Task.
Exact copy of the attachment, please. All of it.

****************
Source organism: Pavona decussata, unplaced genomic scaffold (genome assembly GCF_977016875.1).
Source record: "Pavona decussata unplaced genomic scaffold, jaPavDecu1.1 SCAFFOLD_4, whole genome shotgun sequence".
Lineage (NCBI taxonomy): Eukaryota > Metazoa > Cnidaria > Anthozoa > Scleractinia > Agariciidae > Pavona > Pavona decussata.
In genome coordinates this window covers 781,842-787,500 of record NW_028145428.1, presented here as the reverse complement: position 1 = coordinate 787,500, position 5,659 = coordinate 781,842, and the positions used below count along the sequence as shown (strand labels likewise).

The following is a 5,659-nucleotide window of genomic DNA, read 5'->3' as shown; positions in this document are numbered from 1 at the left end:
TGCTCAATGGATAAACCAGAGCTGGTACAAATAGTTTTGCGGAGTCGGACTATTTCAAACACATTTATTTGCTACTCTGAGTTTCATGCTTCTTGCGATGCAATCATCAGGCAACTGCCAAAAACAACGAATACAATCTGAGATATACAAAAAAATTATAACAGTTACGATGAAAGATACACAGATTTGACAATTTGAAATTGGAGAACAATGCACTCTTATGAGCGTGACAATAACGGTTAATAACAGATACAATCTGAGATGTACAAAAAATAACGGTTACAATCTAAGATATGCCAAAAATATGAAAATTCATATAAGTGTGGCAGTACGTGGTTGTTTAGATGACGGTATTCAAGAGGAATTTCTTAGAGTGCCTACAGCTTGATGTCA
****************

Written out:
Source organism: Pavona decussata, unplaced genomic scaffold (genome assembly GCF_977016875.1).
Source record: "Pavona decussata unplaced genomic scaffold, jaPavDecu1.1 SCAFFOLD_4, whole genome shotgun sequence".
Lineage (NCBI taxonomy): Eukaryota > Metazoa > Cnidaria > Anthozoa > Scleractinia > Agariciidae > Pavona > Pavona decussata.
In genome coordinates this window covers 781,842-787,500 of record NW_028145428.1, presented here as the reverse complement: position 1 = coordinate 787,500, position 5,659 = coordinate 781,842, and the positions used below count along the sequence as shown (strand labels likewise).

The following is a 5,659-nucleotide window of genomic DNA, read 5'->3' as shown; positions in this document are numbered from 1 at the left end:
TGCTCAATGGATAAACCAGAGCTGGTACAAATAGTTTTGCGGAGTCGGACTATTTCAAACACATTTATTTGCTACTCTGAGTTTCATGCTTCTTGCGATGCAATCATCAGGCAACTGCCAAAAACAACGAATACAATCTGAGATATACAAAAAAATTATAACAGTTACGATGAAAGATACACAGATTTGACAATTTGAAATTGGAGAACAATGCACTCTTATGAGCGTGACAATAACGGTTAATAACAGATACAATCTGAGATGTACAAAAAATAACGGTTACAATCTAAGATATGCCAAAAATATGAAAATTCATATAAGTGTGGCAGTACGTGGTTGTTTAGATGACGGTATTCAAGAGGAATTTCTTAGAGTGCCTACAGCTTGATGTCA